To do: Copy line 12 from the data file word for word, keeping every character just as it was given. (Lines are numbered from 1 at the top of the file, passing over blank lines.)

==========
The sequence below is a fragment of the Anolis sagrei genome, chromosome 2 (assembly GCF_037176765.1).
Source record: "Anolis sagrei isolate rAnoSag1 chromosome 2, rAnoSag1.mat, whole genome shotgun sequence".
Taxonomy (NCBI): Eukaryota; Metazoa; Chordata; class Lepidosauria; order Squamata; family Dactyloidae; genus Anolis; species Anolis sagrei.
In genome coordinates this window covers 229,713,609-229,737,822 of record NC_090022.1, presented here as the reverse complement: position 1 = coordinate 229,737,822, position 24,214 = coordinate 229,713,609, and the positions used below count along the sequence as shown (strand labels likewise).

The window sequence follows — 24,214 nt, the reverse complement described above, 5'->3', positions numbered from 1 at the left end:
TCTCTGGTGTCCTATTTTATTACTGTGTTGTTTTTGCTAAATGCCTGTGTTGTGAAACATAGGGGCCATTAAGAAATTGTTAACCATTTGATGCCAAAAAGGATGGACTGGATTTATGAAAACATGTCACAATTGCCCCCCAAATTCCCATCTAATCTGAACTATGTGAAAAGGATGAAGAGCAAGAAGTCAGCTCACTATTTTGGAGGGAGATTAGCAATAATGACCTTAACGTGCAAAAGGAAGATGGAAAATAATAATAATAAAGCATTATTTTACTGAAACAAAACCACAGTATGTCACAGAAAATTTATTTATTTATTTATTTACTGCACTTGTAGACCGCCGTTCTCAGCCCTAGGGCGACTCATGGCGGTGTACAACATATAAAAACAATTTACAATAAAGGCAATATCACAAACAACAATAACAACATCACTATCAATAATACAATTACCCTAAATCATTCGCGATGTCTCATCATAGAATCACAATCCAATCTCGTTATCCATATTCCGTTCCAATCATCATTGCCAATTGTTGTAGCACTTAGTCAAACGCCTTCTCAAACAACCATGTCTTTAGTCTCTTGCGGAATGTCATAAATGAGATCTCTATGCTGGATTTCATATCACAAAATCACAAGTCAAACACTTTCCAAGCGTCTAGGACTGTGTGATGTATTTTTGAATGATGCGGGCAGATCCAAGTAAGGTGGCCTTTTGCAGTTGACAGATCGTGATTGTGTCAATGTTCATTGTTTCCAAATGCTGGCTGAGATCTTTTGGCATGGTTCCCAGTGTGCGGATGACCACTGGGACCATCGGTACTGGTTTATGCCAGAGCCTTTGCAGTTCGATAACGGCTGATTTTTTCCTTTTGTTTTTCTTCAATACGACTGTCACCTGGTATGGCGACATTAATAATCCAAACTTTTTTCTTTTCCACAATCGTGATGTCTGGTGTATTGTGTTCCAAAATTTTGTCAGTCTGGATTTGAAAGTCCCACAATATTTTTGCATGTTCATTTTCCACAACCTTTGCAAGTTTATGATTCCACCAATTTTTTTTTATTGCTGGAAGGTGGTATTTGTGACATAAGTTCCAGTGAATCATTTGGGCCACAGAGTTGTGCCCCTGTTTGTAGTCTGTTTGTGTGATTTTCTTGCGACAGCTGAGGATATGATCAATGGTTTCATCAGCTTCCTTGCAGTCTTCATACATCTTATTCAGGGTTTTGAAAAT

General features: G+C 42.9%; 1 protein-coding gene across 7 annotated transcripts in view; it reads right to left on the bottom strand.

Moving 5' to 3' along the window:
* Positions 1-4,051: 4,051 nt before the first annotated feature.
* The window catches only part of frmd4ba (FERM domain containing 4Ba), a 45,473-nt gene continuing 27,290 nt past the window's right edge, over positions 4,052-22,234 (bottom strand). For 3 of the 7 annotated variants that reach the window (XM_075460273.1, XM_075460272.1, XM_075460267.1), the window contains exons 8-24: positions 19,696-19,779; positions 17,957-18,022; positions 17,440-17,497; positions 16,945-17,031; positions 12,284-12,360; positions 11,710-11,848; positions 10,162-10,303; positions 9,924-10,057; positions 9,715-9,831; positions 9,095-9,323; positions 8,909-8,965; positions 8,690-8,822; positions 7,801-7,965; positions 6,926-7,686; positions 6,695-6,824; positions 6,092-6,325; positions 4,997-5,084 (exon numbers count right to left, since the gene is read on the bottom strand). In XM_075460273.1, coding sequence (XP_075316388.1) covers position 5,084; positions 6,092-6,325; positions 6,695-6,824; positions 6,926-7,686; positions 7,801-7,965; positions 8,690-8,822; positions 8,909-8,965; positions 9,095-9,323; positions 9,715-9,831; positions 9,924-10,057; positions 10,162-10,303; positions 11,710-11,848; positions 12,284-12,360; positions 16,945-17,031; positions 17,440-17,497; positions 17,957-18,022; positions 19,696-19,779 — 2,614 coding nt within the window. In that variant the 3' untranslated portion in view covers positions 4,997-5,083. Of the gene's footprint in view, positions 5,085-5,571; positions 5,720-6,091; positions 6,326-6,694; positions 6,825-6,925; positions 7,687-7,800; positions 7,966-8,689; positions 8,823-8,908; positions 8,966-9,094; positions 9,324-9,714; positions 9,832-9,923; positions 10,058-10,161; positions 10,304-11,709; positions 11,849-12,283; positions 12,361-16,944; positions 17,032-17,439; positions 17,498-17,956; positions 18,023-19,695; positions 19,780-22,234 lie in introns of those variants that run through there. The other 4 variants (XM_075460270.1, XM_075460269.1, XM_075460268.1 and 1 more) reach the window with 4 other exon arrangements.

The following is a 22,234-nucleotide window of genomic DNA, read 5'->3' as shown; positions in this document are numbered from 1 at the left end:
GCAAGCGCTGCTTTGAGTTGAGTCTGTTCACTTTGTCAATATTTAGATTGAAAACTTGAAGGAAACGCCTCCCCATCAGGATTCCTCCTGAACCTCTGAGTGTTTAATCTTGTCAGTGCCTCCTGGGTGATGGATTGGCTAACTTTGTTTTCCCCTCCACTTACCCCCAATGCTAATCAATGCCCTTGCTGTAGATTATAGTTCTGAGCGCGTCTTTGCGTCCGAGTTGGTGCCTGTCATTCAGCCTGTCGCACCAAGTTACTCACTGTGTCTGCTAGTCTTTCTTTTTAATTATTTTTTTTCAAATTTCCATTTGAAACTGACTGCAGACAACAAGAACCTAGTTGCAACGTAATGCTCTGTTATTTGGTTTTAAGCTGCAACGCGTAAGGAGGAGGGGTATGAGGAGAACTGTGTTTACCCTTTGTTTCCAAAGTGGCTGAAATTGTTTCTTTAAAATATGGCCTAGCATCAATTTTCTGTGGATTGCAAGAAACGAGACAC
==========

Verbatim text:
GCAAGCGCTGCTTTGAGTTGAGTCTGTTCACTTTGTCAATATTTAGATTGAAAACTTGAAGGAAACGCCTCCCCATCAGGATTCCTCCTGAACCTCTGAGTGTTTAATCTTGTCAGTGCCTCCTGGGTGATGGATTGGCTAACTTTGTTTTCCCCTCCACTTACCCCCAATGCTAATCAATGCCCTTGCTGTAGATTATAGTTCTGAGCGCGTCTTTGCGTCCGAGTTGGTGCCTGTCATTCAGCCTGTCGCACCAAGTTACTCACTGTGTCTGCTAGTCTTTCTTTTTAATTATTTTTTTTCAAATTTCCATTTGAAACTGACTGCAGACAACAAGAACCTAGTTGCAACGTAATGCTCTGTTATTTGGTTTTAAGCTGCAACGCGTAAGGAGGAGGGGTATGAGGAGAACTGTGTTTACCCTTTGTTTCCAAAGTGGCTGAAATTGTTTCTTTAAAATATGGCCTAGCATCAATTTTCTGTGGATTGCAAGAAACGAGACAC